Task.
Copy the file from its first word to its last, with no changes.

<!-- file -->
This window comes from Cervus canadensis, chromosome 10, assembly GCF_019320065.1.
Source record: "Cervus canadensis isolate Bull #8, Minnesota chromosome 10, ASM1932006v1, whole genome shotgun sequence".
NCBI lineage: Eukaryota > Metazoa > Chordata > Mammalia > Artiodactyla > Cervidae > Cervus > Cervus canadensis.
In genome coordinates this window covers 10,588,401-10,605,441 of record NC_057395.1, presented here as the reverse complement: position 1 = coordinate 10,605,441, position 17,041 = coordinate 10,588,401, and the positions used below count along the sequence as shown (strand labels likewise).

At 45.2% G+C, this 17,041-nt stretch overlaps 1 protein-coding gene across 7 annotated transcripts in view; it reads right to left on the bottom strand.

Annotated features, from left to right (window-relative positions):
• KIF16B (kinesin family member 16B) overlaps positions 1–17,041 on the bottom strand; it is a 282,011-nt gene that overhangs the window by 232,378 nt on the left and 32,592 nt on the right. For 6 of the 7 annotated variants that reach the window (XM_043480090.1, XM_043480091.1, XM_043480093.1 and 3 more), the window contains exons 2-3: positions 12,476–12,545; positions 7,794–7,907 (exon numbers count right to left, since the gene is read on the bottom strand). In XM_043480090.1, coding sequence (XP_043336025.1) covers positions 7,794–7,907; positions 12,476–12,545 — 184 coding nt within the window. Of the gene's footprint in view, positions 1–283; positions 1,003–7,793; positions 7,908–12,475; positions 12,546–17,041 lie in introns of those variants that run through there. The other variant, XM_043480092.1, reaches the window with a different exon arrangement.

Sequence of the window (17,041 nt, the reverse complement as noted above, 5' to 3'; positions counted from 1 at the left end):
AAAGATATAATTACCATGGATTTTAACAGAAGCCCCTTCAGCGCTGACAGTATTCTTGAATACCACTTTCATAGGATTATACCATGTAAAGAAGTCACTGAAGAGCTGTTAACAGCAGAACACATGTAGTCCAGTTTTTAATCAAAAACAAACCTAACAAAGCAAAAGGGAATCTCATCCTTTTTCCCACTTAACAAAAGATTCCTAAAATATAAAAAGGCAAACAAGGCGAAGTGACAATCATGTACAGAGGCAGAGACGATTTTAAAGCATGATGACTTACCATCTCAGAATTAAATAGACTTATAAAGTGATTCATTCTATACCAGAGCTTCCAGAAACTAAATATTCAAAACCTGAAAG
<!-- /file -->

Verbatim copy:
This window comes from Cervus canadensis, chromosome 10, assembly GCF_019320065.1.
Source record: "Cervus canadensis isolate Bull #8, Minnesota chromosome 10, ASM1932006v1, whole genome shotgun sequence".
NCBI lineage: Eukaryota > Metazoa > Chordata > Mammalia > Artiodactyla > Cervidae > Cervus > Cervus canadensis.
In genome coordinates this window covers 10,588,401-10,605,441 of record NC_057395.1, presented here as the reverse complement: position 1 = coordinate 10,605,441, position 17,041 = coordinate 10,588,401, and the positions used below count along the sequence as shown (strand labels likewise).

At 45.2% G+C, this 17,041-nt stretch overlaps 1 protein-coding gene across 7 annotated transcripts in view; it reads right to left on the bottom strand.

Annotated features, from left to right (window-relative positions):
• KIF16B (kinesin family member 16B) overlaps positions 1–17,041 on the bottom strand; it is a 282,011-nt gene that overhangs the window by 232,378 nt on the left and 32,592 nt on the right. For 6 of the 7 annotated variants that reach the window (XM_043480090.1, XM_043480091.1, XM_043480093.1 and 3 more), the window contains exons 2-3: positions 12,476–12,545; positions 7,794–7,907 (exon numbers count right to left, since the gene is read on the bottom strand). In XM_043480090.1, coding sequence (XP_043336025.1) covers positions 7,794–7,907; positions 12,476–12,545 — 184 coding nt within the window. Of the gene's footprint in view, positions 1–283; positions 1,003–7,793; positions 7,908–12,475; positions 12,546–17,041 lie in introns of those variants that run through there. The other variant, XM_043480092.1, reaches the window with a different exon arrangement.

Sequence of the window (17,041 nt, the reverse complement as noted above, 5' to 3'; positions counted from 1 at the left end):
AAAGATATAATTACCATGGATTTTAACAGAAGCCCCTTCAGCGCTGACAGTATTCTTGAATACCACTTTCATAGGATTATACCATGTAAAGAAGTCACTGAAGAGCTGTTAACAGCAGAACACATGTAGTCCAGTTTTTAATCAAAAACAAACCTAACAAAGCAAAAGGGAATCTCATCCTTTTTCCCACTTAACAAAAGATTCCTAAAATATAAAAAGGCAAACAAGGCGAAGTGACAATCATGTACAGAGGCAGAGACGATTTTAAAGCATGATGACTTACCATCTCAGAATTAAATAGACTTATAAAGTGATTCATTCTATACCAGAGCTTCCAGAAACTAAATATTCAAAACCTGAAAG